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When you decide to get life insurance, you’re essentially looking beyond yourself. You understand that a life insurance policy is necessary to protect your family after you’re gone. Making a mistake with life insurance can hurt the ones you love most. Fortunately, with some advance preparation and careful thought, you can help avoid these costly errors.

Sometimes, however, circumstances change, and you have to make changes to your life insurance policy to ensure your goals are achieved.

Like everything else in your financial life, life insurance isn’t a one-and-done proposition. It’s very important to review your policy occasionally to help make sure it still meets your needs. In the worst cases, an out-of-date insurance policy can lead to problems for your family when they need help the most.

The life events that should definitely trigger an insurance review are marriage, divorce, the birth of a child, paying off the mortgage, and retirement.

Here are several matters to consider periodically if you have a long-standing life insurance policy:

  1. Paying your mortgage

Ideally, if you’re approaching retirement or have already retired, you should have paid off your home mortgage. Traditionally, lower retirement incomes can make mortgage payments difficult. However, mortgage and other debt is becoming increasingly commonplace among older Americans.[i] In fact, research shows debt levels among retirees over the age of 75 have risen by nearly 20% between 2007 and 2016. Mortgage debt has nearly doubled in the past 20 years.

Financial analysts say eliminating mortgages should be a top priority before retiring.[ii] Without a mortgage you may decide to lower your policy’s face amount—and your premiums—since you won’t need the higher life insurance policy proceeds. The additional income—and lower monthly expenses—will make for more manageable retirement budgets.

  1. Becoming guardians of grandchildren

Sometimes tragedy or misfortune requires you to become your grandchildren’s guardians. More than 6 million children in the United States live with at least one grandparent, which is 9% of the population of children in the country. That’s 56% of children who are not living with their parents.[iii] Reviewing your life insurance policy coverage, which may include adding your new dependents, may help secure your grandchildren’s future.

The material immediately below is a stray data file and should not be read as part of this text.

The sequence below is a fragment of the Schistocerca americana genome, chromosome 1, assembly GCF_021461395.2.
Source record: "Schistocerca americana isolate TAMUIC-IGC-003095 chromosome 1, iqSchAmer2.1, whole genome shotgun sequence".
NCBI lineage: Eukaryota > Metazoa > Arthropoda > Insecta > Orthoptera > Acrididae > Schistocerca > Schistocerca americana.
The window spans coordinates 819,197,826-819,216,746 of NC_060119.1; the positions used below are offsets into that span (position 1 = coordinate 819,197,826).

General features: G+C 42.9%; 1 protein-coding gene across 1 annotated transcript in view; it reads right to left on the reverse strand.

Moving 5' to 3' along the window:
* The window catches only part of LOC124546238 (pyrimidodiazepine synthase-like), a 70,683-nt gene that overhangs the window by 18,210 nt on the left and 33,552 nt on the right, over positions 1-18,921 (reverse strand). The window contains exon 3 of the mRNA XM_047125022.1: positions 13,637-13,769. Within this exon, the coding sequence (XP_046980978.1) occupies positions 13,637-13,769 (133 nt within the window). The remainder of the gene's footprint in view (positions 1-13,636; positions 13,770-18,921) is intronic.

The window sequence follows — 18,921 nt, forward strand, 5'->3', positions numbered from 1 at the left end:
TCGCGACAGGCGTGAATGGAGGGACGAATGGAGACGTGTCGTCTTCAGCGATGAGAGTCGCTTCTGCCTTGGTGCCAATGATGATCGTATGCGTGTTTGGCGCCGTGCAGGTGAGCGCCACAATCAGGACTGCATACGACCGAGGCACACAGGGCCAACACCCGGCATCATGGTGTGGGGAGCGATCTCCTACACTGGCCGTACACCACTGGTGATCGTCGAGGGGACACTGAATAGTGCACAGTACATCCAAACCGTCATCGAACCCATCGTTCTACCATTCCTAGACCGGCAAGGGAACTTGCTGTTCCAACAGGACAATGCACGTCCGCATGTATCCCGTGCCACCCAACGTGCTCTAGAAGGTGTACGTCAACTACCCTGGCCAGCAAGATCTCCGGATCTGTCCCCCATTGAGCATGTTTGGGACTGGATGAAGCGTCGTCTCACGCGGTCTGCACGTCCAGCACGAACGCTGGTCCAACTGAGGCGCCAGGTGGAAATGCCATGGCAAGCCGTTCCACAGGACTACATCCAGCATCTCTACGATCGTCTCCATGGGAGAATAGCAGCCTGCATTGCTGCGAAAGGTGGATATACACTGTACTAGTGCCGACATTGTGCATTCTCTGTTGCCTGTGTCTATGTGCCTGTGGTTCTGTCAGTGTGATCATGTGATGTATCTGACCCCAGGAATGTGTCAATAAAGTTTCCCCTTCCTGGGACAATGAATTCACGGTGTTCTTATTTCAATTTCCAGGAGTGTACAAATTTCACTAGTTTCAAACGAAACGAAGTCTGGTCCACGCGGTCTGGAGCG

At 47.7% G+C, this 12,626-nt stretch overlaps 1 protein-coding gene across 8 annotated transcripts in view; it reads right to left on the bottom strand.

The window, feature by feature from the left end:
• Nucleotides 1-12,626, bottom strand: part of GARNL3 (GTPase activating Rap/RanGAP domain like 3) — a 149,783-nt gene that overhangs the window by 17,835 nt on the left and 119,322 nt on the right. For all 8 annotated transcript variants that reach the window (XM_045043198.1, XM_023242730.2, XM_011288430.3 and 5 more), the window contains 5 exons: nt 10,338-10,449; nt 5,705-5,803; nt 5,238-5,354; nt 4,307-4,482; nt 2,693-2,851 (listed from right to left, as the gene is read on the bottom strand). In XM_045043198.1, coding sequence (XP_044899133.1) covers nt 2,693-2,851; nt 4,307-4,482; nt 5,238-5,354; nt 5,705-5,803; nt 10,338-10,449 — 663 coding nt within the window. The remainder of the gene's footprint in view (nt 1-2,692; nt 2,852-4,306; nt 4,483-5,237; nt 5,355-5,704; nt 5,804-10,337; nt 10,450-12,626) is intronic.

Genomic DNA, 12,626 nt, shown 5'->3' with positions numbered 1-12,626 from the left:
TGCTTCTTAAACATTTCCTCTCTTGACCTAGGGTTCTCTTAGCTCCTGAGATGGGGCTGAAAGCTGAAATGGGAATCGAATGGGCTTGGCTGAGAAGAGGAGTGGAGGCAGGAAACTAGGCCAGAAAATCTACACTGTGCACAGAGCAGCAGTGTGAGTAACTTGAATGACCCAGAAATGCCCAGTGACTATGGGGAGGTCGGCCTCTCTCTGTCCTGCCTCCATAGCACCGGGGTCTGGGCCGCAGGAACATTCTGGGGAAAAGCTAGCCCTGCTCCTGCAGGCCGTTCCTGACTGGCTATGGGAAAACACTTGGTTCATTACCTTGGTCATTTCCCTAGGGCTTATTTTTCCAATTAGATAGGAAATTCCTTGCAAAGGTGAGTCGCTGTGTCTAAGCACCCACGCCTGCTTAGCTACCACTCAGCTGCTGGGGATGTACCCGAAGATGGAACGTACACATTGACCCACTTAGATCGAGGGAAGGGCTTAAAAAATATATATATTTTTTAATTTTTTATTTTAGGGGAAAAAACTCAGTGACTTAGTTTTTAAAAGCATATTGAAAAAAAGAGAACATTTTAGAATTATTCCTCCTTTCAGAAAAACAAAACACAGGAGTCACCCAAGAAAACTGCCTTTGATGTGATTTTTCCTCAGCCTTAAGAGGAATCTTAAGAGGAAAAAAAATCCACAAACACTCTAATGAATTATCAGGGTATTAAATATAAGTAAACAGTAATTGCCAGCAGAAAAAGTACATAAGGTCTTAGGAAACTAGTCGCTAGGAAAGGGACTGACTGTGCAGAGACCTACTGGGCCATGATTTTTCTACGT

1. Divorcing your spouse

Although today’s retirees live longer, the divorce rate among older Americans is climbing. Called “gray divorces,” the rate among people 65 and older has nearly tripled since 1990.[iv] Changes in your marital status may require you to change your beneficiary designations or reduce your coverage. Former spouses generally don’t need the higher protections under joint policies.

  1. Marrying later in life

On the other side of the relationship fence are first-time marriages or remarriages. When you enter into a new relationship, you should revisit your policies (or buy new ones) to ensure your loved ones are insured. Most policies allow you to name primary and contingent beneficiaries.[v]

Life insurance is a critical tool in your financial life, and mistakes can be costly. One of the benefits of working with a financial professional is that he or she can review your entire situation and make recommendations about the role life insurance should play. If you’re ready to make changes to your life insurance policy, give us a call at 303-741-9772. We’re ready to help you make the most of your opportunities.






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Please remember that past performance may not be indicative of future results.  Different types of investments involve varying degrees of risk, and there can be no assurance that the future performance of any specific investment, investment strategy, or product (including the investments and/or investment strategies recommended or undertaken by Dechtman Wealth Management, LLC [“DWM”]), or any non-investment related content, made reference to directly or indirectly in this blog will be profitable, equal any corresponding indicated historical performance level(s), be suitable for your portfolio or individual situation, or prove successful.  Due to various factors, including changing market conditions and/or applicable laws, the content may no longer be reflective of current opinions or positions.  Moreover, you should not assume that any discussion or information contained in this blog serves as the receipt of, or as a substitute for, personalized investment advice from DWM. To the extent that a reader has any questions regarding the applicability of any specific issue discussed above to his/her individual situation, he/she is encouraged to consult with the professional advisor of his/her choosing. DWM is neither a law firm nor a certified public accounting firm and no portion of the blog content should be construed as legal or accounting advice. A copy of the DWM’s current written disclosure Brochure discussing our advisory services and fees is available for review upon request or at

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